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Leadership Development Program: Getting It Started in El Salvador

Posted By Nestor Reynoza On September 23, 2009 @ 1:29 am In Country Staff,Leadership Development | 9 Comments

Leadership Development Program “One day, we will see a formerly sponsored child lead our nation.” This is the dream that fills the hearts of the Compassion El Salvador staff.

What started in 1977 in El Salvador with the implementation of the child sponsorship [3] program, is now taking a step closer toward that dream.

A few months ago, after a long wait, the Leadership Development Program (LDP) started to take shape in El Salvador.

At Compassion El Salvador, we always have known there is potential in our future men and women to lead this nation. With the Leadership Development Program in our country, we can work hard to further develop those future leaders.

What does it take to start and run a program with such amazing potential? “Vision,” says Monica Funes, El Salvador’s LDP Specialist.

“A vision is needed to see those teenagers become doctors, lawyers, nurses and entrepreneurs; to see that these teenagers will become the ones who will set this nation free.”

It can be difficult to have this vision in a country where, according to the office of the Attorney General, there are between 12 and 13 murders every day; a country where, according to the CIA’s World Factbook, almost one-third of the population lives under the poverty line; a country where the literacy rate is approximately 80 percent and the majority of urbanites stop schooling after sixth grade and after the third grade in rural areas.

How can a boy who has grown up surrounded by gangs and violence become an accountant? A girl who is surrounded by poverty and despair become a doctor?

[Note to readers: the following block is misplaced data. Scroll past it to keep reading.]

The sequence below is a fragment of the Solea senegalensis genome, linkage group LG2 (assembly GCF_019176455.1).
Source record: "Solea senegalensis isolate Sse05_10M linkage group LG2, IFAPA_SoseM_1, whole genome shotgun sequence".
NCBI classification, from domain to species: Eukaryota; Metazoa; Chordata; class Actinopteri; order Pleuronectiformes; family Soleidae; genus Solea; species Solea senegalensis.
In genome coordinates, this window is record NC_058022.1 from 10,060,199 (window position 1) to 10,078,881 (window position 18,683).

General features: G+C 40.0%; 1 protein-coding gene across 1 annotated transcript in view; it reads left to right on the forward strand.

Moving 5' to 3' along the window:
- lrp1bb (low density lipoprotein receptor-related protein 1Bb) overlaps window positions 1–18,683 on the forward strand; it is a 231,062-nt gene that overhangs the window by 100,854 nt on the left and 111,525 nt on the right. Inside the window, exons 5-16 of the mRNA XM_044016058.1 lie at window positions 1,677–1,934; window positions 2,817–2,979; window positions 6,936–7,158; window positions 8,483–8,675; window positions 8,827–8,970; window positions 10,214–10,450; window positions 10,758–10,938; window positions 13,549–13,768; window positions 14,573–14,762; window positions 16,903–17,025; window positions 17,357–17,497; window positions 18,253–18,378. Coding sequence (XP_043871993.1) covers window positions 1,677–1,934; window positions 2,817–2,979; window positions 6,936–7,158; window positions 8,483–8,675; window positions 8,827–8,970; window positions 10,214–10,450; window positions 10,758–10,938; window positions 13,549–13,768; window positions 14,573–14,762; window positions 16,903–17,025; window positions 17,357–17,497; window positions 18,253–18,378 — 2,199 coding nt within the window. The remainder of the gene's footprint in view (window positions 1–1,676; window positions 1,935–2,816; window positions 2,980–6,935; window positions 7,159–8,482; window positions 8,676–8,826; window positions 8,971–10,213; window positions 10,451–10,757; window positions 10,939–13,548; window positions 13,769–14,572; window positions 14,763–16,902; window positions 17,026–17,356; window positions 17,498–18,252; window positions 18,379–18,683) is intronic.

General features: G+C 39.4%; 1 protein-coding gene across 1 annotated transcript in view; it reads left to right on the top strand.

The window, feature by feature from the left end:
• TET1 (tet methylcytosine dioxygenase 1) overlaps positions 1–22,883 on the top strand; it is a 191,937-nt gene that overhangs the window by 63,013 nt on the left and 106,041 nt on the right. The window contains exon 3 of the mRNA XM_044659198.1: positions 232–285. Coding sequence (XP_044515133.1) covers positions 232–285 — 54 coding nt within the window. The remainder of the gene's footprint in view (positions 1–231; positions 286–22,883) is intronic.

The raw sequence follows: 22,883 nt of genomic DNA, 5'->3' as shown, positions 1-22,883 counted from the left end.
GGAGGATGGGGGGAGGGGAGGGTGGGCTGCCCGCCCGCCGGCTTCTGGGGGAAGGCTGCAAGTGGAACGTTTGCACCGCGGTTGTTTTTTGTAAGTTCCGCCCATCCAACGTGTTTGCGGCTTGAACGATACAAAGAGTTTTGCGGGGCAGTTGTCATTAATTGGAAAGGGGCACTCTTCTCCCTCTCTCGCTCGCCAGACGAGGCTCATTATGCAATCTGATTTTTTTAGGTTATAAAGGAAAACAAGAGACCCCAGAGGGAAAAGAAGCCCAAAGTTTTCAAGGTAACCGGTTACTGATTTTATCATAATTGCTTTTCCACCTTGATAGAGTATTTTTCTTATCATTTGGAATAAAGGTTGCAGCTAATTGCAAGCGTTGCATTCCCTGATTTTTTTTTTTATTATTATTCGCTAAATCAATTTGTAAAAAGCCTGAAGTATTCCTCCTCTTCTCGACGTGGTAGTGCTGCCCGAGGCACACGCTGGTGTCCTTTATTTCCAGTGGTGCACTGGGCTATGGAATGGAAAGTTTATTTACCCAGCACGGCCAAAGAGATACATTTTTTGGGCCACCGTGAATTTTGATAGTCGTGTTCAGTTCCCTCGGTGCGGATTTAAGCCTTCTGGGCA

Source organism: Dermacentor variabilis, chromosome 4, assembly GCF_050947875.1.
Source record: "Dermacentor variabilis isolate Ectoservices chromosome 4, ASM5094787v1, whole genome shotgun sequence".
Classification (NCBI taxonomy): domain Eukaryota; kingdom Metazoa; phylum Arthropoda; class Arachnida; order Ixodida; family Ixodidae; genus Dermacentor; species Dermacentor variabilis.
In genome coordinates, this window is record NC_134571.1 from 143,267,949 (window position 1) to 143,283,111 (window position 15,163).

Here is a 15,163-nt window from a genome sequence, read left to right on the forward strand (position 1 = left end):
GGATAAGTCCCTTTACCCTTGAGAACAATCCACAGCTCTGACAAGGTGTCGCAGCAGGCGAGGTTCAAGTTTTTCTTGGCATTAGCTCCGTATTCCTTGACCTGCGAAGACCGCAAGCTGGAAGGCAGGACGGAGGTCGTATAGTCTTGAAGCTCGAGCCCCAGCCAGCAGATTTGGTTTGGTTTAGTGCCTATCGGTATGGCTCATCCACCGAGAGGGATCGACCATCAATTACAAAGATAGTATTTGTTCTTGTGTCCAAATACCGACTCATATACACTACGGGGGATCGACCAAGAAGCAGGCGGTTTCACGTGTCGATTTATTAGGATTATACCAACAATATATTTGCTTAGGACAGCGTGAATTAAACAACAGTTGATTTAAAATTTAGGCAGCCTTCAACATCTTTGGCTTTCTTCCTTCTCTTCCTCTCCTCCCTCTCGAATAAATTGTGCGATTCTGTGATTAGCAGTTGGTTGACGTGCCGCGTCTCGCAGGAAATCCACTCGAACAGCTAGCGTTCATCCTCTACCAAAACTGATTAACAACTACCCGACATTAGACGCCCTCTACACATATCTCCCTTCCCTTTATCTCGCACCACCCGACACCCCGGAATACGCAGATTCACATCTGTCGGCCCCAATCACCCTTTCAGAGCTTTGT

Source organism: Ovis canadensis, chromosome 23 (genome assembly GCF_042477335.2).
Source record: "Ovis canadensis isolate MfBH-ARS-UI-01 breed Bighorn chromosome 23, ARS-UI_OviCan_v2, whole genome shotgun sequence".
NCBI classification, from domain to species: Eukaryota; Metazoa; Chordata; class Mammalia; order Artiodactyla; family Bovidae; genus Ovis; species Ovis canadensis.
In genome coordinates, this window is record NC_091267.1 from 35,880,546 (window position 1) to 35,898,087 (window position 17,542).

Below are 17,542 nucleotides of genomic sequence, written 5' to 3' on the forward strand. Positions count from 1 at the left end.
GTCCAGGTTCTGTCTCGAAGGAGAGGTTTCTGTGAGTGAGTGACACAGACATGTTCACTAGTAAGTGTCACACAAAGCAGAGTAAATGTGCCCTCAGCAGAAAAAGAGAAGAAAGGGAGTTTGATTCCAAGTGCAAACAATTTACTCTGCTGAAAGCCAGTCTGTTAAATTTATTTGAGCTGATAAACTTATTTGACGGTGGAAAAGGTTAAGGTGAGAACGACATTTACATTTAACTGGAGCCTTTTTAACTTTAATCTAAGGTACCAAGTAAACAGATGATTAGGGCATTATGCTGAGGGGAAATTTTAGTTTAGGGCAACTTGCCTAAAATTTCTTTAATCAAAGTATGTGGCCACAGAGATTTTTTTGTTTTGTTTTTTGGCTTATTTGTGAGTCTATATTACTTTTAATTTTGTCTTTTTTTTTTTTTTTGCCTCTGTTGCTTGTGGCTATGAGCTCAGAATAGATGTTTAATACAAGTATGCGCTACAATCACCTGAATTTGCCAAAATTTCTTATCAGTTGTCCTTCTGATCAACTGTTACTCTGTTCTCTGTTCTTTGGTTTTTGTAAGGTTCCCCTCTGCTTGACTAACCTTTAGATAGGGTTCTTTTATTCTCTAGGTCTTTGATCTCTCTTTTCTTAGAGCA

The message that poverty sends is: “You can’t because you are worthless.” But the message that God sends to these children is: “You can, because you are mine.”

And in El Salvador God has chosen to put a light that will lead the way for these men and women that He has chosen to become the men and women He wants them to be.

In order to ignite that light, something else is needed. Hard work.

From promotion to administration to strategic planning, providing Compassion El Salvador children with the opportunity to develop at the university level requires a lot of hard work and dedication.

Before even recruiting the candidates for the program, an advisory committee must be put together. The committee must show not only expertise in the different fields of study, but also be strong Christian leaders.

They will interview each of the applicants and at the end, along with the Leadership Development Program Specialist, will choose the final 20 who will become the recipients of the program, which is the starting quota according to the strategic planning.

According to Pedro Coto, Program Manager, there are plans to keep growing with 20 new students for the next three years.

The country office also needs to assess the universities that will train and develop these young people.